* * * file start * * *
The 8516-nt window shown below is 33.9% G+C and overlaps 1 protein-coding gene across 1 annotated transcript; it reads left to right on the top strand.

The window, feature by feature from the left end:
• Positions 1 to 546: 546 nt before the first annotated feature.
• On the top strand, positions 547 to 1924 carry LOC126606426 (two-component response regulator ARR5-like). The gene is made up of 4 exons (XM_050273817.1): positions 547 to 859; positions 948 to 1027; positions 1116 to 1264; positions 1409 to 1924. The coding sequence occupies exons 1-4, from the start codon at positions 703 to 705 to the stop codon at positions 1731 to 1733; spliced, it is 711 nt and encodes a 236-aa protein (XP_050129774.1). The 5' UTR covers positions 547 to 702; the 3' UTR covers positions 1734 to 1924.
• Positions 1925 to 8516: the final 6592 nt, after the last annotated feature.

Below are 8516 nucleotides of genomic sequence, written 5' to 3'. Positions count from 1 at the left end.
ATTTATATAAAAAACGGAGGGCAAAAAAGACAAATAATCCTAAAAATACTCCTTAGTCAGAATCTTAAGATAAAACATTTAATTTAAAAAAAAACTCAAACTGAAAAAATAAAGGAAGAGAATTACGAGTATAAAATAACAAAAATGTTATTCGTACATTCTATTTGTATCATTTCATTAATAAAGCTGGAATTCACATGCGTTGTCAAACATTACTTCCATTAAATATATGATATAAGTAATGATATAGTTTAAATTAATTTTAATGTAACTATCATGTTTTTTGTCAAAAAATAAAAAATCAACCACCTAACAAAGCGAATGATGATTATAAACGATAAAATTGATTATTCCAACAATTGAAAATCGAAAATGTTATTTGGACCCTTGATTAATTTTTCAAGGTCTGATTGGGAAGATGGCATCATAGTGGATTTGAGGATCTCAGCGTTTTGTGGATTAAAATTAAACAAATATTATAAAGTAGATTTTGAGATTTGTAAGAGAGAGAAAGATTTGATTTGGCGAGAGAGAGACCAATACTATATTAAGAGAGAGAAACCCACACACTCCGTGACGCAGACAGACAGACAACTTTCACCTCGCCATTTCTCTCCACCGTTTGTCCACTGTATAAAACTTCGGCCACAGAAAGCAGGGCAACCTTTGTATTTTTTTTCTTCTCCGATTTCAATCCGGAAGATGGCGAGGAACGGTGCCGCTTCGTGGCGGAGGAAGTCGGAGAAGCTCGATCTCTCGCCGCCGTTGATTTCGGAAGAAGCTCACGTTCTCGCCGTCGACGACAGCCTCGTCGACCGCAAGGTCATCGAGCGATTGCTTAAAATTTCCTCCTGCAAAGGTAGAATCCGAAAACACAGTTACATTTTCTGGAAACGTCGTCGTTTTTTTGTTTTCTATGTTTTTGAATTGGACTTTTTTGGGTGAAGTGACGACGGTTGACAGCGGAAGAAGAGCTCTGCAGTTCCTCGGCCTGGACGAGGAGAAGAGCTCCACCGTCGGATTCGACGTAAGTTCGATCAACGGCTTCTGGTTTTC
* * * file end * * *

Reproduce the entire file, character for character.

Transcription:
The 8516-nt window shown below is 33.9% G+C and overlaps 1 protein-coding gene across 1 annotated transcript; it reads left to right on the top strand.

The window, feature by feature from the left end:
• Positions 1 to 546: 546 nt before the first annotated feature.
• On the top strand, positions 547 to 1924 carry LOC126606426 (two-component response regulator ARR5-like). The gene is made up of 4 exons (XM_050273817.1): positions 547 to 859; positions 948 to 1027; positions 1116 to 1264; positions 1409 to 1924. The coding sequence occupies exons 1-4, from the start codon at positions 703 to 705 to the stop codon at positions 1731 to 1733; spliced, it is 711 nt and encodes a 236-aa protein (XP_050129774.1). The 5' UTR covers positions 547 to 702; the 3' UTR covers positions 1734 to 1924.
• Positions 1925 to 8516: the final 6592 nt, after the last annotated feature.

Below are 8516 nucleotides of genomic sequence, written 5' to 3'. Positions count from 1 at the left end.
ATTTATATAAAAAACGGAGGGCAAAAAAGACAAATAATCCTAAAAATACTCCTTAGTCAGAATCTTAAGATAAAACATTTAATTTAAAAAAAAACTCAAACTGAAAAAATAAAGGAAGAGAATTACGAGTATAAAATAACAAAAATGTTATTCGTACATTCTATTTGTATCATTTCATTAATAAAGCTGGAATTCACATGCGTTGTCAAACATTACTTCCATTAAATATATGATATAAGTAATGATATAGTTTAAATTAATTTTAATGTAACTATCATGTTTTTTGTCAAAAAATAAAAAATCAACCACCTAACAAAGCGAATGATGATTATAAACGATAAAATTGATTATTCCAACAATTGAAAATCGAAAATGTTATTTGGACCCTTGATTAATTTTTCAAGGTCTGATTGGGAAGATGGCATCATAGTGGATTTGAGGATCTCAGCGTTTTGTGGATTAAAATTAAACAAATATTATAAAGTAGATTTTGAGATTTGTAAGAGAGAGAAAGATTTGATTTGGCGAGAGAGAGACCAATACTATATTAAGAGAGAGAAACCCACACACTCCGTGACGCAGACAGACAGACAACTTTCACCTCGCCATTTCTCTCCACCGTTTGTCCACTGTATAAAACTTCGGCCACAGAAAGCAGGGCAACCTTTGTATTTTTTTTCTTCTCCGATTTCAATCCGGAAGATGGCGAGGAACGGTGCCGCTTCGTGGCGGAGGAAGTCGGAGAAGCTCGATCTCTCGCCGCCGTTGATTTCGGAAGAAGCTCACGTTCTCGCCGTCGACGACAGCCTCGTCGACCGCAAGGTCATCGAGCGATTGCTTAAAATTTCCTCCTGCAAAGGTAGAATCCGAAAACACAGTTACATTTTCTGGAAACGTCGTCGTTTTTTTGTTTTCTATGTTTTTGAATTGGACTTTTTTGGGTGAAGTGACGACGGTTGACAGCGGAAGAAGAGCTCTGCAGTTCCTCGGCCTGGACGAGGAGAAGAGCTCCACCGTCGGATTCGACGTAAGTTCGATCAACGGCTTCTGGTTTTC